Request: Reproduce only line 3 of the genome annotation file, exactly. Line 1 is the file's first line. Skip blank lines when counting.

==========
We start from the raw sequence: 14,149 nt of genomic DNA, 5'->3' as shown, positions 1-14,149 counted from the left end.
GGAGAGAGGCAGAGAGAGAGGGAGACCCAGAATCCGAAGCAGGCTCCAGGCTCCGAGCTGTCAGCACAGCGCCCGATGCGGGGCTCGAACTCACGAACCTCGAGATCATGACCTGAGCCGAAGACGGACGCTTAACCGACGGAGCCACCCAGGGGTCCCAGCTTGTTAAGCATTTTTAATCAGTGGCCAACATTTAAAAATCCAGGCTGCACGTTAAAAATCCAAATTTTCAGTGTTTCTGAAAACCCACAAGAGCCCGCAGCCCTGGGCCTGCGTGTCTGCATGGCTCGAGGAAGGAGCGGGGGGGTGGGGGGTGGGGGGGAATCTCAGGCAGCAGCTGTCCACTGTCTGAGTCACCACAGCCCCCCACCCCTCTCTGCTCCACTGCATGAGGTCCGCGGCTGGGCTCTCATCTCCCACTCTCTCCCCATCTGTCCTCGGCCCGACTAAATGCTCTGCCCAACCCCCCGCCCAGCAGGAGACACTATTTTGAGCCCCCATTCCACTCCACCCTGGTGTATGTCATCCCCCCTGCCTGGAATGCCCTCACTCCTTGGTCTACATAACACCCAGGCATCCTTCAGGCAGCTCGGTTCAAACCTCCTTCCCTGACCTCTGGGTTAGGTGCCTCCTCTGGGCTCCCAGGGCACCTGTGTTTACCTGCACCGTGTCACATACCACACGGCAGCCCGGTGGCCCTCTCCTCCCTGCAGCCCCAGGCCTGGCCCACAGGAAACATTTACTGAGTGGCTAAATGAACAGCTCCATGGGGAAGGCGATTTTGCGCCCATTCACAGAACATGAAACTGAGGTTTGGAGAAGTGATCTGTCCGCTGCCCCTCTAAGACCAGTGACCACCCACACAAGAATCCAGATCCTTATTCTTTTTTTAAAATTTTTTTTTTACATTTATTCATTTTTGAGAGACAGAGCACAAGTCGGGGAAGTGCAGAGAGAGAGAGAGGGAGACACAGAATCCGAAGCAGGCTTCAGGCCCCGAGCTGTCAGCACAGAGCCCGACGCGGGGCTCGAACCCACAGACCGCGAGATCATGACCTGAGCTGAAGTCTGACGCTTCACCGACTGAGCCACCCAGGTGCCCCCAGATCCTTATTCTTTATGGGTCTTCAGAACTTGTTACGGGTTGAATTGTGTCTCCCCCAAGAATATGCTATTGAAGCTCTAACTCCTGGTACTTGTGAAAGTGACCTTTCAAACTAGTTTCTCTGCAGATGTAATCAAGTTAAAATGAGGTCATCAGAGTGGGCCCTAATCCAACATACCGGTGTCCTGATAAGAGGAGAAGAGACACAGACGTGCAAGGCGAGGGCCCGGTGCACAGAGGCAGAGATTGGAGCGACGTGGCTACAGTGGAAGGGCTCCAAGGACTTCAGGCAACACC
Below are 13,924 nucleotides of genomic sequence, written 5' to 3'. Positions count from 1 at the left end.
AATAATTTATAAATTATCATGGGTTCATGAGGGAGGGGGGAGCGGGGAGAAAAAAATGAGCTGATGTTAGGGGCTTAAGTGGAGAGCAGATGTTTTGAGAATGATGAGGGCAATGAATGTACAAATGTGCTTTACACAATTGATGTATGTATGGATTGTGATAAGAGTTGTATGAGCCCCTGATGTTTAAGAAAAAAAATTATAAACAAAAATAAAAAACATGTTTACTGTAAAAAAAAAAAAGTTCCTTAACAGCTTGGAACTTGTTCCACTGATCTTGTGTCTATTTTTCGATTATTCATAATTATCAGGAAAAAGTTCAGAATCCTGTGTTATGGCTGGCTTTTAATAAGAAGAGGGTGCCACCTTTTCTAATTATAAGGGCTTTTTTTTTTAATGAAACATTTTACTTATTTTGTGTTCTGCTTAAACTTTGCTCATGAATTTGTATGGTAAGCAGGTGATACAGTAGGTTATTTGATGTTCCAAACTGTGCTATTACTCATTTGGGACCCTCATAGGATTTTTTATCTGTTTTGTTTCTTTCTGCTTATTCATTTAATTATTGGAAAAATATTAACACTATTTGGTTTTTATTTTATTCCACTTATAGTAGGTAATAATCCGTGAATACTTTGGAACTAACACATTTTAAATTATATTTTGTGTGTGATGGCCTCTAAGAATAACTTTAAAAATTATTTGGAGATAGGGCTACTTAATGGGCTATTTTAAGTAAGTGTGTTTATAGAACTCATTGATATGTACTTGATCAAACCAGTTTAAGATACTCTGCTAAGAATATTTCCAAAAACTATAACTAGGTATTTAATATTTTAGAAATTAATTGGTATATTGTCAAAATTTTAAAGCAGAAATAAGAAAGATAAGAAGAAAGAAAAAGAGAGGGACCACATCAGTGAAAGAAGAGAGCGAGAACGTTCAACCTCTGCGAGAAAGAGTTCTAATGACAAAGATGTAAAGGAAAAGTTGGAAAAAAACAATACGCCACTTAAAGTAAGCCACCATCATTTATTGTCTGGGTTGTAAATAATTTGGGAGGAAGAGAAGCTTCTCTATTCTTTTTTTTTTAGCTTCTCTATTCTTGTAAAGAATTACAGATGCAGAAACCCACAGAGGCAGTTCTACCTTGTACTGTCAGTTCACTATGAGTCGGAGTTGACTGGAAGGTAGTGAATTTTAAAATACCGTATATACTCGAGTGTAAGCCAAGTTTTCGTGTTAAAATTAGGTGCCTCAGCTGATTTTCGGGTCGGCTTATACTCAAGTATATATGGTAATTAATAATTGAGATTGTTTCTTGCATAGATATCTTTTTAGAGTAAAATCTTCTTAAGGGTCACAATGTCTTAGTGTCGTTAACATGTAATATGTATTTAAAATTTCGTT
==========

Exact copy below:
Below are 13,924 nucleotides of genomic sequence, written 5' to 3'. Positions count from 1 at the left end.